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Fitness & Health

07th Oct 2019

The two types of food you should avoid eating post-workout

Many people think breakfast is the most important meal of the day, but what you eat pre and post-workout has a bigger impact on your gym goals

Alex Roberts

Many people think breakfast is the most important meal of the day, but what you eat before and after training comes close

Your body is like a vehicle. If you don’t have the right fuel in it, it won’t perform. What you eat in your post-workout meal can kick start recovery and muscle growth – or completely curtail those processes.

What foods should you avoid post-workout?

The two Fs should be avoided after training – fat and fibre. You need both of these food groups at stages of the day, but limit them around your workout.

Fat helps you absorb vitamins and minerals, and fibre aids digestion and satiety (feelings of fullness), but they aren’t high on the agenda immediately after training.

What should you eat after training?

The main reason fat and fibre should be limited immediately after training is because they slow down the rate of digestion. Post-workout, you need foods which are rapidly absorbed and taken on board very quickly.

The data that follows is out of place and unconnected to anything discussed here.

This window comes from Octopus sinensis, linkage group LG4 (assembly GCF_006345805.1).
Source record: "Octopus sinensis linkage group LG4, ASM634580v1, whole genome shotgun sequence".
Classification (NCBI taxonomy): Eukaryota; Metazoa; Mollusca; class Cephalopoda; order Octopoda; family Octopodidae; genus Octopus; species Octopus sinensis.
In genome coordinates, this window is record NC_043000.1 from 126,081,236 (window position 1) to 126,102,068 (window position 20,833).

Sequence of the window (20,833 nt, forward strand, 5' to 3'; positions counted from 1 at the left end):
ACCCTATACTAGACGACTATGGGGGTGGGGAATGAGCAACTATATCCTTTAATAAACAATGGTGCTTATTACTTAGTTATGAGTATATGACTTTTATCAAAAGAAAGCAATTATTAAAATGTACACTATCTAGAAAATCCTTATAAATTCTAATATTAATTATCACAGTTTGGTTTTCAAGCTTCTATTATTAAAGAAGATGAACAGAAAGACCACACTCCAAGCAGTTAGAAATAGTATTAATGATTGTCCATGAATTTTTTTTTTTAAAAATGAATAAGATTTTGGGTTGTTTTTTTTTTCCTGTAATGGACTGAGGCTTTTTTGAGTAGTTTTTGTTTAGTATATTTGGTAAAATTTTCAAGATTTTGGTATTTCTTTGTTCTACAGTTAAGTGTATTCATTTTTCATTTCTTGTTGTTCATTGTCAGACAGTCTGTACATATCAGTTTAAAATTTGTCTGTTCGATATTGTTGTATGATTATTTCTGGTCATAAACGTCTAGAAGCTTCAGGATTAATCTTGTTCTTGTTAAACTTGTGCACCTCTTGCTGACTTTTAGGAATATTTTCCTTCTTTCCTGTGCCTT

Instead, opt for high GI foods. GI stands for glycemic index – but don’t get hung up on the scientific sounding name. Foods which measure high on this index are simply absorbed rapidly by your body.

Credit: @nicolehoneywill

White bread, orange juice, honey, cereals and all those high sugar foods you’ve been told to avoid become useful in this instance.

Outside of your workout window, it is far better to eat low GI foods which digest more gradually – fat and fibre part of this. But in the hour or two before and after hitting the gym, simple sugars become useful.

In a sporting sense

It’s not just gym training that benefits from this approach, though. Rugby and other high-intensity sports also manipulate carb types, as we found out when we spoke to Saracens nutritionist George Morgan.

Morgan provided the following game day diet plan as an example of what top rugby players eat around training:

  • Breakfast: large bowl of porridge with milk, banana on a white bagel with honey. Diluted fruit juice or a banana-based smoothie
  • Mid-morning snack: sliced turkey wrap, Greek yogurt with red berries. Water with electrolyte tablet or a whey protein fruit smoothie
  • Pre match meal: sliced Chicken breast, spaghetti with tomato sauce, sweet potato. Scotch pancakes with syrup and berries and water with electrolytes
  • Pre-game in the changing room: Optimum Nutrition Amin.o. Energy, jelly babies, banana, sliced fruit bread and water
  • Post-game: whey protein shake with a fruit smoothie containing tart cherry juice
  • Post-game meal: beef chilli with potato wedges, rice, flatbread and green salad. Water with added electrolytes
  • Pre-bed snack: casein protein with milk and banana smoothie 

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